By the early 1900’s, however, faith in the madstone began to wane with news of Louis Pasteur’s invention of a rabies vaccine. There are even a couple reports in the Paducah Sun of folks forsaking the Fowler madstone, and taking the train to the Pasteur Institute in New Orleans. But the real end of the madstone began into 1903 with a visit from J.H. Rhye of Dawson Springs. Mr. Rhye had brought his 10 year old son Alva to town because the boy had suffered a dog bite. The bite was so severe that Fowler let the Rhyes borrow the stone and take it back to Dawson Springs with them. The boy, Alva, survived the journey, but the madstone did not. The Rhyes mailed the stone back to Fowler as promised, but it came back in pieces thanks to the stamper at the post office.

In pieces now, Fowler gave the broken stone to the chief clerk at the Boat Store, Frank Mantz, who continued to apply the shards to bites for years to come. As for Fowler, he would die just a year later, on Christmas Eve, 1904. Whether he actually believed in the madstone himself remains a mystery, though his daughter later recalled him saying that he was at least glad he could “relieve people of mental distress, to help those who believed in it (Paducah Sun, August 3,, 1934).

For more information about odd things pulled from animals’ stomachs, visit us in the Local and Family History Department of the McCracken County Public Library, and if you like this story, please make sure to “like” our Facebook page.

–Matt Jaeger

The copyright of this article belongs to the McCracken County Public Library.

PADUCAH’S FIRST CAR…AND WRECK: This Week in Paducah History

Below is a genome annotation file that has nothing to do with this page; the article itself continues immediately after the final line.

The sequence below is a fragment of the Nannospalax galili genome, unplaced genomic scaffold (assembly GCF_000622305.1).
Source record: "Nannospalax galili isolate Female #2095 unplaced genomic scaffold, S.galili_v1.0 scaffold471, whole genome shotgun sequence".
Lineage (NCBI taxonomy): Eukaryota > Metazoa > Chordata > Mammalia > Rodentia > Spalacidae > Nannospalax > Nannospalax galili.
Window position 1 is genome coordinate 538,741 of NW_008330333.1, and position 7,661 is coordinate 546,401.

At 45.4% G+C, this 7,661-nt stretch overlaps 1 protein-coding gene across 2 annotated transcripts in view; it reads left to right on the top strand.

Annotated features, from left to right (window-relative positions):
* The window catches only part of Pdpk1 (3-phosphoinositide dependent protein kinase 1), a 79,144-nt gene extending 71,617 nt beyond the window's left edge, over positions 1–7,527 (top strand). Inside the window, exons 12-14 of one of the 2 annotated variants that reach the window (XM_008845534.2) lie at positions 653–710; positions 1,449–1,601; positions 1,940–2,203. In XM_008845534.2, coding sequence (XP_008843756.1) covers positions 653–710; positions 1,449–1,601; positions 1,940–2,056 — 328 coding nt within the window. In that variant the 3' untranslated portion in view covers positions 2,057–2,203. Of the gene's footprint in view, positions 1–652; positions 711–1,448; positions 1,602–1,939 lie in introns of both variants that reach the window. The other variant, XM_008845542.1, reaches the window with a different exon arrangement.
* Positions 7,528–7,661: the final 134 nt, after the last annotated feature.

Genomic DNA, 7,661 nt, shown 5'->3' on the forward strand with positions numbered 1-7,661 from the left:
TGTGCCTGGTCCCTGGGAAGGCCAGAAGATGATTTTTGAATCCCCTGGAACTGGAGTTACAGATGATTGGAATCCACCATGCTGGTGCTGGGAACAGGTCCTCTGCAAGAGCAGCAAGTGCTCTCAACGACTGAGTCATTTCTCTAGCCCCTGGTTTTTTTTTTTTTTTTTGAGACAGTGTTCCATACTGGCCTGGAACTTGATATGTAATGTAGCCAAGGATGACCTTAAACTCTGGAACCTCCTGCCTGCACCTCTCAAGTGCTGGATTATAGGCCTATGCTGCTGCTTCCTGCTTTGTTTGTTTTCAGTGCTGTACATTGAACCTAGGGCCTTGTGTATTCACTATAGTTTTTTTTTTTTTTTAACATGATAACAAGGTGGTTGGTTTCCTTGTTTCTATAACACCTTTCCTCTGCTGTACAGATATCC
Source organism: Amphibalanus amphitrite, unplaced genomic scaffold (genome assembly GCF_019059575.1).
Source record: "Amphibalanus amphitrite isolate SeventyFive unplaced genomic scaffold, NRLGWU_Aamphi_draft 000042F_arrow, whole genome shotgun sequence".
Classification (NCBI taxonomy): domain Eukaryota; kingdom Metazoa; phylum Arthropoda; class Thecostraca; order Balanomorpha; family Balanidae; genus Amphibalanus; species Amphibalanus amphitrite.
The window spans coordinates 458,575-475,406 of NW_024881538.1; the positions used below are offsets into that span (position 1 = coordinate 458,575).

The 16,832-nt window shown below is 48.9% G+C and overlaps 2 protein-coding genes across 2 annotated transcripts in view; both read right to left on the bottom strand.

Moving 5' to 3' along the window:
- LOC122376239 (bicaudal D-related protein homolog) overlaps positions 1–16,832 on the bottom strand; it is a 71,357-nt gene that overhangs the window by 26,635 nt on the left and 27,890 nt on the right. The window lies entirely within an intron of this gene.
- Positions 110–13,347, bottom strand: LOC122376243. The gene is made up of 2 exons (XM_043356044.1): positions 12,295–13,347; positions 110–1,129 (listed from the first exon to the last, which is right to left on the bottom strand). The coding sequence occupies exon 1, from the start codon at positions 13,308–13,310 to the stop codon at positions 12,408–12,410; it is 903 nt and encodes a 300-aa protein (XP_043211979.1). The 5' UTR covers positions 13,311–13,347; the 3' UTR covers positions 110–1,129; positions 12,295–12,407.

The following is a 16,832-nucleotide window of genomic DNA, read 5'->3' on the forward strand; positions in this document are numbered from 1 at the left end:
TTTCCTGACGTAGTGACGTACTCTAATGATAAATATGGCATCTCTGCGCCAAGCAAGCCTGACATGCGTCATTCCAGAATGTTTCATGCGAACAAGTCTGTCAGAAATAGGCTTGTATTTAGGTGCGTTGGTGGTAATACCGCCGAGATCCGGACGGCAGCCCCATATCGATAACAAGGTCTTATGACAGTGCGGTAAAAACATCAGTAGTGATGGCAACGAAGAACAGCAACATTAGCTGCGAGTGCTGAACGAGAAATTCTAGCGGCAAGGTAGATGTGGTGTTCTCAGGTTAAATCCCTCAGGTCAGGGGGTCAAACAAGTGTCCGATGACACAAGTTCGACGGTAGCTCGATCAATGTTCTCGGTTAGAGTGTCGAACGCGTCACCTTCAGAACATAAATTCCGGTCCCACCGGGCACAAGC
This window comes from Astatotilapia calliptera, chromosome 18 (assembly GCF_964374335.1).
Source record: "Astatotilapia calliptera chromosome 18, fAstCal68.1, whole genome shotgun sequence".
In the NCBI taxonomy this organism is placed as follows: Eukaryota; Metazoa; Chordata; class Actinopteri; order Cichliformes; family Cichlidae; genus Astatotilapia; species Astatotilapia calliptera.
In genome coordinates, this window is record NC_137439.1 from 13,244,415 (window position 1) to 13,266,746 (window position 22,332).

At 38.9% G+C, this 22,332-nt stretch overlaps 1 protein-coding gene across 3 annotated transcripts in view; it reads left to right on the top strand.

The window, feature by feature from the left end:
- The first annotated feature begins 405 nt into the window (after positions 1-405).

This  is representative of Paducah's first car.

This is representative of Paducah’s first car.

As students and products of history, we’re always fascinated by firsts…the first time something occurred, the first person to accomplish something great, the first to be built, the first to be considered, etc.  There’s something special about firsts: newness is accomplished, wonder is created, standards are set. 

And so, in our segment of “Paducah History This Week,” we bring you a first, and likely, it’s a first of which you’ve never heard, perhaps never even considered, a first which was once significant enough to make the front page of “The Paducah Sun” but has since drifted from memory like fumes in the wind, like a horn in night, like the roar of an engine as it rounds the bends of time.

Paducah’s first car!!!

Yep. That’s right. Exactly 113 years ago this week, Dr. J.D. Robertson debuted his spanking new “horseless carriage” on Broadway Street, and as stated in a story on the bottom right hand corner of the front page of “The Paducah Sun” on November 2, 1901, “it is the first machine of its kind to be owned by a Paducah man.”


JD Robertson

JD Robertson

J.D. Robertson was a physician about town, making the columns every other day for the treatment of the unfortunately injured: brewery workers with dislocated shoulders, women whose feet had been crushed by elevators, children having been poisoned by chewing on match heads. He was also the president of the local board of health. Certainly, he was a well-known man already, but on that glorious day in early November at about one o’clock in the afternoon, Dr. Robertson also secured himself as the owner and driver of Paducah’s first car.